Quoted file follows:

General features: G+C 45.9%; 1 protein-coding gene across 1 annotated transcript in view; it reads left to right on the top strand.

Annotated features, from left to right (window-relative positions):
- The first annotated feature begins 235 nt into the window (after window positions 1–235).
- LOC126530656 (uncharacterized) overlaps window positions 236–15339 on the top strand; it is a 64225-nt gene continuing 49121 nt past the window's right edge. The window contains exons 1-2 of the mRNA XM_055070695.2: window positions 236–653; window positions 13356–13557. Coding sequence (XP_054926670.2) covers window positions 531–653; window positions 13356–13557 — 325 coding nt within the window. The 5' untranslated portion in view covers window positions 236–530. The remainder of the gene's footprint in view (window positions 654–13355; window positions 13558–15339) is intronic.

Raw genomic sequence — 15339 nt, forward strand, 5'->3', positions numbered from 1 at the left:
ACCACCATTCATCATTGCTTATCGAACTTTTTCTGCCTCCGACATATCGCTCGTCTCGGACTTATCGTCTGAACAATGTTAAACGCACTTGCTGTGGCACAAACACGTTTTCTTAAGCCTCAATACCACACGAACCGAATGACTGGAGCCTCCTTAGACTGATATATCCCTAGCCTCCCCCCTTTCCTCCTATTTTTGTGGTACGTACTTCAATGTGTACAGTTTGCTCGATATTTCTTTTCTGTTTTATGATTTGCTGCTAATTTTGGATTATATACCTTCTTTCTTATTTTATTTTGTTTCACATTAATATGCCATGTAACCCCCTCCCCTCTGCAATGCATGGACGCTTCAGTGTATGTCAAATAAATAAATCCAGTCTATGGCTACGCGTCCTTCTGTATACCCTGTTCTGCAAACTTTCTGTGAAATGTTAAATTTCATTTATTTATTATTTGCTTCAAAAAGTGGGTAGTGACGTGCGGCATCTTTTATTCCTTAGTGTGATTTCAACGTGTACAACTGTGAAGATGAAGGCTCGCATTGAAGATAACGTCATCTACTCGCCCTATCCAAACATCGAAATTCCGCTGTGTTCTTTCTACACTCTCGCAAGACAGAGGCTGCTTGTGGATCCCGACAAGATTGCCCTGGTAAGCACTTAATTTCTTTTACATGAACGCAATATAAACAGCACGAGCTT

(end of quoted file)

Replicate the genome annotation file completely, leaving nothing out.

General features: G+C 45.9%; 1 protein-coding gene across 1 annotated transcript in view; it reads left to right on the top strand.

Annotated features, from left to right (window-relative positions):
- The first annotated feature begins 235 nt into the window (after window positions 1–235).
- LOC126530656 (uncharacterized) overlaps window positions 236–15339 on the top strand; it is a 64225-nt gene continuing 49121 nt past the window's right edge. The window contains exons 1-2 of the mRNA XM_055070695.2: window positions 236–653; window positions 13356–13557. Coding sequence (XP_054926670.2) covers window positions 531–653; window positions 13356–13557 — 325 coding nt within the window. The 5' untranslated portion in view covers window positions 236–530. The remainder of the gene's footprint in view (window positions 654–13355; window positions 13558–15339) is intronic.

Raw genomic sequence — 15339 nt, forward strand, 5'->3', positions numbered from 1 at the left:
ACCACCATTCATCATTGCTTATCGAACTTTTTCTGCCTCCGACATATCGCTCGTCTCGGACTTATCGTCTGAACAATGTTAAACGCACTTGCTGTGGCACAAACACGTTTTCTTAAGCCTCAATACCACACGAACCGAATGACTGGAGCCTCCTTAGACTGATATATCCCTAGCCTCCCCCCTTTCCTCCTATTTTTGTGGTACGTACTTCAATGTGTACAGTTTGCTCGATATTTCTTTTCTGTTTTATGATTTGCTGCTAATTTTGGATTATATACCTTCTTTCTTATTTTATTTTGTTTCACATTAATATGCCATGTAACCCCCTCCCCTCTGCAATGCATGGACGCTTCAGTGTATGTCAAATAAATAAATCCAGTCTATGGCTACGCGTCCTTCTGTATACCCTGTTCTGCAAACTTTCTGTGAAATGTTAAATTTCATTTATTTATTATTTGCTTCAAAAAGTGGGTAGTGACGTGCGGCATCTTTTATTCCTTAGTGTGATTTCAACGTGTACAACTGTGAAGATGAAGGCTCGCATTGAAGATAACGTCATCTACTCGCCCTATCCAAACATCGAAATTCCGCTGTGTTCTTTCTACACTCTCGCAAGACAGAGGCTGCTTGTGGATCCCGACAAGATTGCCCTGGTAAGCACTTAATTTCTTTTACATGAACGCAATATAAACAGCACGAGCTT